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Like a G would 

The finale in Jay Mayne’s #ChopTrees series sharpens the focus on the east coast and shows off Mayne’s strengths.

Relaxin’ with Jay Mayne - CURTIS ROTHNEY

Over the last few years, Mayne's #ChopTrees mixtapes have turned him into a brand. His newest project, Chop Trees Over Everything, drops September 18 with a digital and physical release. Coughing from the chronic, Mayne says he's been changing his game. He considers this album the finale in the #ChopTrees series, recorded at Halifax MC DJ IV's studio and at his own home studio.

"With this one, I stopped writing halfway through it, does that make sense?" Mayne says. "I just started to freestyle. The writing process was boring so I said I'm just gonna do me. I was vibing out to the beat and doing it how it's supposed to be done. And because of that it feels better, it flows better."

Mayne's got a way with words. His smoky gravel voice bounces from one beat to another like a boss. Now 28, he started rapping at 13 when he contributed to record.

"So I did it and my friends were like, 'Yo, this shit is dope,'" he says. "So then I always played with rap, but I never really took it seriously until I took it seriously, know what I mean? There was never a point where I was like, 'I'm gonna do this.' It was more like, 'I'm doing this.'"

A longtime face at ProSkates and a WESC activist, Mayne met DJ IV through skateboarding and joined the IV League, a collective of east coast artists that include IV, Al Boogie and Matty Boh. He then started working with Cam Smith and Tyler Ross on music and video production (check out tons on YouTube), and he began booking shows while releasing his #ChopTrees mixtapes for free download.

"Giving out music at the start of your career is a super good investment for the longevity of your career," he says. "And people are really into it." The mixtapes initiated the #ChopTrees movement, a term that can mean either selling marijuana or smoking it, which has in turn distinguished his work.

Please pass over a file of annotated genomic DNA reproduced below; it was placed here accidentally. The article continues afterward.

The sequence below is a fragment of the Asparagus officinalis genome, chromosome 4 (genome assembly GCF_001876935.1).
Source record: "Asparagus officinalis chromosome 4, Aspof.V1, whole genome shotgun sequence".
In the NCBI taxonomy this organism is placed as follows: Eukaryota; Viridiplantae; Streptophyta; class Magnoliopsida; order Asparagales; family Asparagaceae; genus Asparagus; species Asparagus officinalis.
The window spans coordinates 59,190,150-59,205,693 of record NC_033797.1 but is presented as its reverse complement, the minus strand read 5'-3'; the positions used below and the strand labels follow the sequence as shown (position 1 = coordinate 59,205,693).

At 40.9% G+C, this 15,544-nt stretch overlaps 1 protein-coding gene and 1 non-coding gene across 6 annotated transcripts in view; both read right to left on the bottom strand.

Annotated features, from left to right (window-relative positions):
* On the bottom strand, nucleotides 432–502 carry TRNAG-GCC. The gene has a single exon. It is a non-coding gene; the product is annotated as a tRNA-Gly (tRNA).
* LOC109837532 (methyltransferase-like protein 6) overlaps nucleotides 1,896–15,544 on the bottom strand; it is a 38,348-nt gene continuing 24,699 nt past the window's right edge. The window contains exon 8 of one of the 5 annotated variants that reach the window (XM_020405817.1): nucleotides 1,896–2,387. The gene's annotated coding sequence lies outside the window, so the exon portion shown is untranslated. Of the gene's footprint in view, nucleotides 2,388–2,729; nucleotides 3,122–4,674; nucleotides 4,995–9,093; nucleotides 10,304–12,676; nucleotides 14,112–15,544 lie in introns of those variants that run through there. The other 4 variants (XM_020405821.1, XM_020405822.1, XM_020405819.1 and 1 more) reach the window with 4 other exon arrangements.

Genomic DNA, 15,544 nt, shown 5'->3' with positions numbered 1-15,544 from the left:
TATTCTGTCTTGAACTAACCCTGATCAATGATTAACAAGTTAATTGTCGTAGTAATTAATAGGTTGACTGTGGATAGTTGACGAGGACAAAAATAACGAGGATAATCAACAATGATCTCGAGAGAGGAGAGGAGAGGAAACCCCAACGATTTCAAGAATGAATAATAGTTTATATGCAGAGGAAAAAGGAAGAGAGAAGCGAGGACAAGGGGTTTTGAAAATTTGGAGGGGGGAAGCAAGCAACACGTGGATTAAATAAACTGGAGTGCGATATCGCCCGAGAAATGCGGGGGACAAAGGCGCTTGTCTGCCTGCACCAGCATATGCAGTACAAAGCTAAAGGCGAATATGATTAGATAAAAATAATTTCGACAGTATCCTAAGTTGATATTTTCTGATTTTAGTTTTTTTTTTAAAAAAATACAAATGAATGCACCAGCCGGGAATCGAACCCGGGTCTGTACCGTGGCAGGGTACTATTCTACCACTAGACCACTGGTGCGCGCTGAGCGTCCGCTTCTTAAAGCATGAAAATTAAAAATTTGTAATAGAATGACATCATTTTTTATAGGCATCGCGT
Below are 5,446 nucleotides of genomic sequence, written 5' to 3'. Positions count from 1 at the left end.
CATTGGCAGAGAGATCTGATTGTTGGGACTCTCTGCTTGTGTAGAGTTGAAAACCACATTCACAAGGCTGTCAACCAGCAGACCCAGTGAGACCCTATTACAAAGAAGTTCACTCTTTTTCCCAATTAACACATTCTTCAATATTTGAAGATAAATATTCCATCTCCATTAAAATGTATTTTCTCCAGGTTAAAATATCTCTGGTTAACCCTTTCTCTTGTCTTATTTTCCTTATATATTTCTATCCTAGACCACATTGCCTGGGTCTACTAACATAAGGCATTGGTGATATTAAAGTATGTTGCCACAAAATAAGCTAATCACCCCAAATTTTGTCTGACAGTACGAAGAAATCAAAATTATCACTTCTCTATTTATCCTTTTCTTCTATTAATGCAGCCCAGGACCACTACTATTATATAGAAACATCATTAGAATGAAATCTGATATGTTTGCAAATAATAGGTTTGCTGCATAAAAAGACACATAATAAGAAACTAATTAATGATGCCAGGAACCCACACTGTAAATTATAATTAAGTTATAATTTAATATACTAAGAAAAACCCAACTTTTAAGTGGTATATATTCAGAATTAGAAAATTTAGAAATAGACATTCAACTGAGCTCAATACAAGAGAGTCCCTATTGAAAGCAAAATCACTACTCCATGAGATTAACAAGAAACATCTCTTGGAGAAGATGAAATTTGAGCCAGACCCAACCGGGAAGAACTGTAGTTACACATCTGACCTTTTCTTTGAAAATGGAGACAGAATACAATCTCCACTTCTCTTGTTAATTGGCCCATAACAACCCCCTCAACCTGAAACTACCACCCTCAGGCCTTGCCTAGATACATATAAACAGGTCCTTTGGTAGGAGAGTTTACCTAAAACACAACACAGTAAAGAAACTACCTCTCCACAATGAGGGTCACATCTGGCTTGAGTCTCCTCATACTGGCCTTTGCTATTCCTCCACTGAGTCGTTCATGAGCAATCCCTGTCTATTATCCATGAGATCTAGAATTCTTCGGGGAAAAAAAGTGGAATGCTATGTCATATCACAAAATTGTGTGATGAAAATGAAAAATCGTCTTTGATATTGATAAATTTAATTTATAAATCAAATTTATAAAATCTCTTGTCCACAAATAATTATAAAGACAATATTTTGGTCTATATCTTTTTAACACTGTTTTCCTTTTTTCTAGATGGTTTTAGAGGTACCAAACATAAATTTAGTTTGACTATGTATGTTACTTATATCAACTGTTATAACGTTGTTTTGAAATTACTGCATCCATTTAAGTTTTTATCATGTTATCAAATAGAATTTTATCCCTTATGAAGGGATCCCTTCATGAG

"It's well-known that I'm the weed rapper, however you wanna label it," he says, laughing. "But it was just a song that I made and people started saying it. Like, chop trees? What the fuck? All right, cool."

But there's more to Mayne than blazing. "Weed isn't an essential part of rap culture, even though a lot of people who rap smoke weed. Everybody smokes weed," he says. "And I enjoy a wide range of candy, chocolate, fast food and ginger ale. But if you break down the songs, they're not always about it. There are dope hooks and beats, too." Which is evident in his collaboration with international and local producers.

"People should listen to this. It represents us well. Even though I'm from Dartmouth and I rep that fully, Chop Trees Over Everything represents the whole east coast of Canada," he says. "There are east coast artists featured, everything's east coast about it. As far as hip-hop music goes here, this is a good representation." Keep an ear out about his release party next month; Mayne is coming up.

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